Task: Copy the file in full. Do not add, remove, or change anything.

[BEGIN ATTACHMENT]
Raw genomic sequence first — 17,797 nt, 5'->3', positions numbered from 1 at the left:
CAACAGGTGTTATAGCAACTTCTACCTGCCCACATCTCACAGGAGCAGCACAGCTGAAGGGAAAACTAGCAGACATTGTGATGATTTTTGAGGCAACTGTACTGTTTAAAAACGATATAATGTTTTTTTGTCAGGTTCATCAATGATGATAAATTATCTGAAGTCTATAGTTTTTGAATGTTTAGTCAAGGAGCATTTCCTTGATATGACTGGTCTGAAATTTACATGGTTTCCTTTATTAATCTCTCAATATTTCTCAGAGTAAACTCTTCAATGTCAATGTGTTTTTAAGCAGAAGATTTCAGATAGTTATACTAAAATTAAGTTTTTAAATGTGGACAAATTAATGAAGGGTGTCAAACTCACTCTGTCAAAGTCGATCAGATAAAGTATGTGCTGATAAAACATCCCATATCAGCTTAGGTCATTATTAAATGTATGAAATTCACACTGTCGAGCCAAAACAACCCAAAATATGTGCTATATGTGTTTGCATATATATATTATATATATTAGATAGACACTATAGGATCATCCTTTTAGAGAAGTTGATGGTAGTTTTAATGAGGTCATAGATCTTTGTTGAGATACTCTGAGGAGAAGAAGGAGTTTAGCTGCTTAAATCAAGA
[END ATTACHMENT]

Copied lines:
Raw genomic sequence first — 17,797 nt, 5'->3', positions numbered from 1 at the left:
CAACAGGTGTTATAGCAACTTCTACCTGCCCACATCTCACAGGAGCAGCACAGCTGAAGGGAAAACTAGCAGACATTGTGATGATTTTTGAGGCAACTGTACTGTTTAAAAACGATATAATGTTTTTTTGTCAGGTTCATCAATGATGATAAATTATCTGAAGTCTATAGTTTTTGAATGTTTAGTCAAGGAGCATTTCCTTGATATGACTGGTCTGAAATTTACATGGTTTCCTTTATTAATCTCTCAATATTTCTCAGAGTAAACTCTTCAATGTCAATGTGTTTTTAAGCAGAAGATTTCAGATAGTTATACTAAAATTAAGTTTTTAAATGTGGACAAATTAATGAAGGGTGTCAAACTCACTCTGTCAAAGTCGATCAGATAAAGTATGTGCTGATAAAACATCCCATATCAGCTTAGGTCATTATTAAATGTATGAAATTCACACTGTCGAGCCAAAACAACCCAAAATATGTGCTATATGTGTTTGCATATATATATTATATATATTAGATAGACACTATAGGATCATCCTTTTAGAGAAGTTGATGGTAGTTTTAATGAGGTCATAGATCTTTGTTGAGATACTCTGAGGAGAAGAAGGAGTTTAGCTGCTTAAATCAAGA